Campbell donates seized drug equipment to TCI’s garden program


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By GRAIG GRAZIOSI

ggraziosi@vindy.com

YOUNGSTOWN

Equipment seized by Campbell police during a drug raid will find new use at the Trumbull Correctional Institution as part of the prison’s inmate agricultural program.

The equipment will be used at TCI as part of a program that teaches inmates how to grow food. This food is then given to the poor. Last year, the prison produced more than 10,000 pounds of food through the program.

Last September, Campbell police officers conducted a raid at a home on Devitt Avenue where they took possession of 56 marijuana plants and dozens of pieces of hydroponic equipment valued at tens of thousands of dollars.

Campbell Mayor Nick Phillips said under normal circumstances the evidence would simply be destroyed, but an official from the TCI reached out and to ask if the city would consider donating the equipment.

“A couple of weeks ago, TCI reached out to me and asked about our equipment from the raid. They asked if we’d be willing to donate it, and I thought it was a good idea, so I talked to the chief and we got everyone necessary to sign off on it and told them to come get it,” Phillips said. “It’s nice to see good coming from bad.”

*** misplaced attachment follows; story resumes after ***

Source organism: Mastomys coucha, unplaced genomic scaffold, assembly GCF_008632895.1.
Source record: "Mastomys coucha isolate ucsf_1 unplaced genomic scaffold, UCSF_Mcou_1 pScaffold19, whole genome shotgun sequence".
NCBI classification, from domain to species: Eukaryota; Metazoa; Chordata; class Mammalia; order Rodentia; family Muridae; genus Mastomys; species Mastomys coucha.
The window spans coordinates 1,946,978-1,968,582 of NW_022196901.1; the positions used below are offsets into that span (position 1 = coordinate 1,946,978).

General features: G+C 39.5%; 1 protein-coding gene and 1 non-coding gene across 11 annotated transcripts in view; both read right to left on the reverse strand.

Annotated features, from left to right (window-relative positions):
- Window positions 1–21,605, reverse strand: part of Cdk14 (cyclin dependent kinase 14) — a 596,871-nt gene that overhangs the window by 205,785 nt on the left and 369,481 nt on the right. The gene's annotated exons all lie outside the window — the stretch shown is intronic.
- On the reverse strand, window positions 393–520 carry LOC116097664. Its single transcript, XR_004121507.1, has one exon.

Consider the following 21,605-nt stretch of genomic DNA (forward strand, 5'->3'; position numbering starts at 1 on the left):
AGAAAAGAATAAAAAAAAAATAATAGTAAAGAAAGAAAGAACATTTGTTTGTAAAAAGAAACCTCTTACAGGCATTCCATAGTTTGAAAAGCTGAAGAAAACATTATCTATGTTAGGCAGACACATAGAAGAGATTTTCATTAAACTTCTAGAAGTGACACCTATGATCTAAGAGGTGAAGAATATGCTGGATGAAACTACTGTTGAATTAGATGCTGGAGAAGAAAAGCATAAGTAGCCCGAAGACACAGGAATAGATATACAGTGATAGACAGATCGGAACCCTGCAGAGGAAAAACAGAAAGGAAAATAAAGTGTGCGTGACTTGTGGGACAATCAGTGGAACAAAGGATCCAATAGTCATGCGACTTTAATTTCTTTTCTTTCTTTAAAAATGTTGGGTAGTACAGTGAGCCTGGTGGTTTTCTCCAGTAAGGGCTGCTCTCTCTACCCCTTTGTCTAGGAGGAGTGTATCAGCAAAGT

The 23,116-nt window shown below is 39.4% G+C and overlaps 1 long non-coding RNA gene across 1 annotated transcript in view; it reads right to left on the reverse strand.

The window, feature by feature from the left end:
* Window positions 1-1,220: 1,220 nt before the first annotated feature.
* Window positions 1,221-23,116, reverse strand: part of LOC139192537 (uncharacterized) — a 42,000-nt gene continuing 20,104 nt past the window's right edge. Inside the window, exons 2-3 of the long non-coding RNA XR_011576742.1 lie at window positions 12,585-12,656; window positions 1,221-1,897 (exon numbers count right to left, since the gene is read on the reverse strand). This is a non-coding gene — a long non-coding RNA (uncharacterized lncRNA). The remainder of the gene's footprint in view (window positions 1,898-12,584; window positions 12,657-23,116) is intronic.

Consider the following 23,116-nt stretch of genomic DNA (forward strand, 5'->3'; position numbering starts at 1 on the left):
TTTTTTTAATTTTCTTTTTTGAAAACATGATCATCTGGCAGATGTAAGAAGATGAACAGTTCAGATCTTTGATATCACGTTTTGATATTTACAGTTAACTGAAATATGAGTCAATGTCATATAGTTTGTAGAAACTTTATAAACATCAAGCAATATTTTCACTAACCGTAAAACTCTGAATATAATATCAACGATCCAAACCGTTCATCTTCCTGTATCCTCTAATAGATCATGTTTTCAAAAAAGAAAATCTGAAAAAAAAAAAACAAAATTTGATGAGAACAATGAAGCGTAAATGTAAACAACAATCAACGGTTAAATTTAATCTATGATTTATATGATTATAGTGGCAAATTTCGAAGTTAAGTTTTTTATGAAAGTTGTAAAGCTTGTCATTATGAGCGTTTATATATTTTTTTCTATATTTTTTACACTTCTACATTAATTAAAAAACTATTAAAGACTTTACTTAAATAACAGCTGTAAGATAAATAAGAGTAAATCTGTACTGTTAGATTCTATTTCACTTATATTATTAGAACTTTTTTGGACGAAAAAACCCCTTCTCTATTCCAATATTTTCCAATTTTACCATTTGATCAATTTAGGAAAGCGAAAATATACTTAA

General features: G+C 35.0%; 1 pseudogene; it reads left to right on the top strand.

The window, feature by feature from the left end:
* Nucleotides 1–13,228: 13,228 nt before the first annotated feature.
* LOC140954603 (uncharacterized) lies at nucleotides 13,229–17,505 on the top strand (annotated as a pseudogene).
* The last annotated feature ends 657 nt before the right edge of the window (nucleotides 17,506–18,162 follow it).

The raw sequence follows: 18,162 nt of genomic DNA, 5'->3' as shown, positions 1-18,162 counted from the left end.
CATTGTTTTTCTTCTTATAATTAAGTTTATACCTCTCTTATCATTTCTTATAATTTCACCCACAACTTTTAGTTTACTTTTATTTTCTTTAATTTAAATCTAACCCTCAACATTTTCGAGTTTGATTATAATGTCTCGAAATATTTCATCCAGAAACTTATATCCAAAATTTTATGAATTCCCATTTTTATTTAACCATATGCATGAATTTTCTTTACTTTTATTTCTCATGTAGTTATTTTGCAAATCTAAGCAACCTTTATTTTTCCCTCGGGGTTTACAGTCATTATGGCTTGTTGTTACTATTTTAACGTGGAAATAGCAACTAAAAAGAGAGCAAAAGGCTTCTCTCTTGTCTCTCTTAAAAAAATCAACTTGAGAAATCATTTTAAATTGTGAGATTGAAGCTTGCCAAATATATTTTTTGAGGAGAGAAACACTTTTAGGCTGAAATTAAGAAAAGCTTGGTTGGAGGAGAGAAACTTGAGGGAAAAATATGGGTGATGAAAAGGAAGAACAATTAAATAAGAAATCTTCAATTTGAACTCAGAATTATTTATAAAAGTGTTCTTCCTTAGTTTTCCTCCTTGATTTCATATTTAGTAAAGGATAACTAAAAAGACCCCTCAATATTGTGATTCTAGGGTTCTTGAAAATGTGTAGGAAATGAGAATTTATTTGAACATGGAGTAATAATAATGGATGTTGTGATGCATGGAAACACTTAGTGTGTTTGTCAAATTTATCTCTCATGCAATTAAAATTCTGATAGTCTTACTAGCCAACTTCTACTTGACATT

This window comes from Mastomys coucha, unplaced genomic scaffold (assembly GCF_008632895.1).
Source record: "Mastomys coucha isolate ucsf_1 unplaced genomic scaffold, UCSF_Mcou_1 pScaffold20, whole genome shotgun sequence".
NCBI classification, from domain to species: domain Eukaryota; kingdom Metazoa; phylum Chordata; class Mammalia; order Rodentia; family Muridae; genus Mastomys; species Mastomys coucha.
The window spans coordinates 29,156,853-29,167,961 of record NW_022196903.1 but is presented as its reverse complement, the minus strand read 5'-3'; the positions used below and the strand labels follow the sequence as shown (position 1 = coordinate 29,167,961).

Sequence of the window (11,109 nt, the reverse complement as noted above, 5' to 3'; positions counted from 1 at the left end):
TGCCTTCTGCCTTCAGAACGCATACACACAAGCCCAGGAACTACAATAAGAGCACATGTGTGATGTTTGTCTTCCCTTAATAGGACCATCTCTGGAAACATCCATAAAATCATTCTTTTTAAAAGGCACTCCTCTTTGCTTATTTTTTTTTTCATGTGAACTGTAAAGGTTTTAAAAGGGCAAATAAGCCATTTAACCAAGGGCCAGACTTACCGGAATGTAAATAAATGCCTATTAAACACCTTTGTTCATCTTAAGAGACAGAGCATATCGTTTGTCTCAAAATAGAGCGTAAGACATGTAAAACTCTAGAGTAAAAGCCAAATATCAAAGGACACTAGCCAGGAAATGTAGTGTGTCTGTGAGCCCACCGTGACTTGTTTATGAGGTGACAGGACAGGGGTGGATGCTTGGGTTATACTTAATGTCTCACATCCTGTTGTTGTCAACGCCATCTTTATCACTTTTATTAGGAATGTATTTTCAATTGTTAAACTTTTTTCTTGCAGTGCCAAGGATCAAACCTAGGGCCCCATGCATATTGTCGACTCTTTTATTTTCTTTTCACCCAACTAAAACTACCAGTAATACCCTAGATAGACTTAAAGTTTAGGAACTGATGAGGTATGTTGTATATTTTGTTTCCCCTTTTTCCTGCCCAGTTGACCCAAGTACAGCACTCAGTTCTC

TCI officers picked up the equipment on Thursday morning, loading mesh screens, pumps, grow lamps and a variety of other components onto a truck bound for the state prison.

Patrick Crick, one of the TCI officers, said the equipment would become part of the prison’s aquaponics system, where pond water and fish are used to generate nutrients that are then used to grow crops.

“The food we generate is all given back to the community,” Crick said. “The inmates take pride in what they do at the garden. They like giving back and knowing that it goes into the communities where their families live.”

Campbell police Chief Dennis Puskarcik helped load the truck along with other Campbell police officers and TCI officers.

He said he was pleased that the equipment was going to be used for good.

“That’s the highlight of being a chief, or even an officer – when we can give back and take something bad and turn it into something good,” Puskarcik said.

“That’s what good law enforcement should be. It’s not just about locking people up in jail – though you do need to do that sometimes. It’s about giving back and serving the community.”

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